In repelling these accusations so unexpectedly made, ought to be abolished, according to the agreement of the so vehemently urged, I must not be considered as the parties at the establishment of the present Federal Go.. authorized advocate of the First Magistrate. I do not vernment, and in conformity to the present actual condition pretend to know, as other gentlemen have intimated they and interest of the States. know, by whose counsel this measure was adopted, or 4. That an abolition of twelve millions of duties will be whether recourse was had to any counsel but that of his a relief to the people of from about sixteen millions of own sound, unbiassed understanding. Not being my- tares, (estimating the retail merchants' advance upon the self his political adviser, I have no parental feelings of af. duties at one-third.) and that the said abolition may be fection for any of his measures to mislead my judgment. made without diminishing the protection due to any By its dictates alone I shall approve or condemn. But, essential branch or pursuit of domestic industry, and with sir, he had advisers. Washington and the Adamses, Jef- manifest advantage to most of them. ferson, and Madison, and Monroe, were his counsellors; 5. That, for the purpose of enabling Congress to deand the advice of such a cabinet no Chief Magistrate need termine with entire safety to every interest, and with full hesitate to take as his guide.
satisfaction to the public mind, what branches and pursuits Sir, I repeat, I am not the official advocate, or the poli- of domestic industry may be entitled to protection, and tical adviser, of the President; but I am, and I am proud ought to be guarded from the injurious effects of foreign of the title, his personal friend; and, in this capacity, I re- competition, a joint committee of the Senate and House ject for him, as I know he would indignantly do for him- of Representatives ought to be appointed to take the self, the excuse that is offered for his intentions, at the examinations of practical men (producers, consumers, espense of his understanding and independence. and importers) in all cloubtful cases, and to report their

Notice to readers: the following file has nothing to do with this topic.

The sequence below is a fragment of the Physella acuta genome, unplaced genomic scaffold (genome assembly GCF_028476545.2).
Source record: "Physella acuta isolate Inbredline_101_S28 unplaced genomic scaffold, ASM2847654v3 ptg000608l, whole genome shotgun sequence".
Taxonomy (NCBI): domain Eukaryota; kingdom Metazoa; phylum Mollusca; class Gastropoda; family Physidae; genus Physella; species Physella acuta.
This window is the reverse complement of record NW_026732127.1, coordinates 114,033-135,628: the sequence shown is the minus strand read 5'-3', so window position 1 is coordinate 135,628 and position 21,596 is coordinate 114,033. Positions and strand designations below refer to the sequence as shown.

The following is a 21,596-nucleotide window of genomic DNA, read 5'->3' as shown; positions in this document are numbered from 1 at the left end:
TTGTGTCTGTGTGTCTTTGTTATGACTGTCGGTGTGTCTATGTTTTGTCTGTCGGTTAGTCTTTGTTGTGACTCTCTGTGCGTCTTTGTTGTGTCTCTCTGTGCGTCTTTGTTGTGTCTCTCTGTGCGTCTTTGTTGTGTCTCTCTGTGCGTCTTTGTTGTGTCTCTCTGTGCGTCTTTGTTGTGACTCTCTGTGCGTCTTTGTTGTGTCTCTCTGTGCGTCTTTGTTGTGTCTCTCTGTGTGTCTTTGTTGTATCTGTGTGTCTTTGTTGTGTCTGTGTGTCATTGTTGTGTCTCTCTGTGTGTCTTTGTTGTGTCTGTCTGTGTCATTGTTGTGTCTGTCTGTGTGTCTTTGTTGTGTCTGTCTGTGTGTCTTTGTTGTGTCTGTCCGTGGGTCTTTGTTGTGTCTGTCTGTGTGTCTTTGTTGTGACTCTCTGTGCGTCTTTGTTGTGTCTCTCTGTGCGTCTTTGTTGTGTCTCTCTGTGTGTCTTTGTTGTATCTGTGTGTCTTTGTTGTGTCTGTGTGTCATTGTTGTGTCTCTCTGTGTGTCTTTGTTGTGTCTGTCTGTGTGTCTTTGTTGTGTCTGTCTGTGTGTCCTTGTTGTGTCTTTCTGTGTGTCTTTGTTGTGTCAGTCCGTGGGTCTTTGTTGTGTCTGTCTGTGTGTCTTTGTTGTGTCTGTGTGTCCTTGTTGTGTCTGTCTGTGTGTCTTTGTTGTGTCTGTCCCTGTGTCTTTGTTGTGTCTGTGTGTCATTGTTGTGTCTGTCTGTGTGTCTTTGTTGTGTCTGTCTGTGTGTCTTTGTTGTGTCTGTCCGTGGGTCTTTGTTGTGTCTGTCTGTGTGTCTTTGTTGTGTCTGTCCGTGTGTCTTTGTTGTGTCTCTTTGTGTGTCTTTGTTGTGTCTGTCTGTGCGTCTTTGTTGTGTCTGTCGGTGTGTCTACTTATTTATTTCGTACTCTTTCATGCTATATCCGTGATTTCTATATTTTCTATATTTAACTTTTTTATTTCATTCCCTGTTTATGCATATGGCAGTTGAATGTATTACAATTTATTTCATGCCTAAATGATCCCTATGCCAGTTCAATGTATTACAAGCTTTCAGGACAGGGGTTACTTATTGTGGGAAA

I was somewhat surprised to hear the distinction drawn evidence to the two Houses of Congress. between the measures of the President and those of what 6. That the said committee ought to be appointed at is improperly called his cabinet-a body entirely unknown the commencement of the next stated session. to the constitution. Adopt this system of shifting respon 7. That the power to regulate foreign commerce was sibility, and hereafter it will be used, not for the purpose granted to Congress by the States, for the express and for which it now seems to be introduced--that of eulo- sole purpose of enabling Congress to obtain and secure gizing certain heads of departments, and throwing the favorable markets abroad for the exports of the States, odium of imputed bad counsel upon others—but for the and favorable terins for the admission of their ships; and more dangerous purpose of shielding the First Magistrate to effect these objects by establishing an equitable systein from the responsibility which the constitution has thrown of commercial reciprocity, discrimination, and relation, upon him, and him alone. And it seems strange that it which should measure back to every foreign nation the did not occur to the honorable gentlemen who drew the same degree of favor, or disfavor, which itself measured distinction, that the establishment of this doctrine would out to the commerce and navigation of the United States. be a more serious blow to the constitution, which they so 8. That the power to regulate foreign commerce, earnestly and sincerely defend, than that which (if even although one of the first of the enumerated powers of the their charges were well founded) they deprecate. Be constitution, and tile enduring cause of its adoption, has the distinction offered for what purpose it may, the pre- never yet been exercised by Congress. sent Chief Magistrate is not the man to introduce or avail 9. That the approaching extinction of the public debt, himself of it. His measures are his own; the excuse is and consequent obligation to abolish, and advantage in not required nor accepted by him, nor is it made for him abolishing, about twelve millions of annual revenue, will by his friends.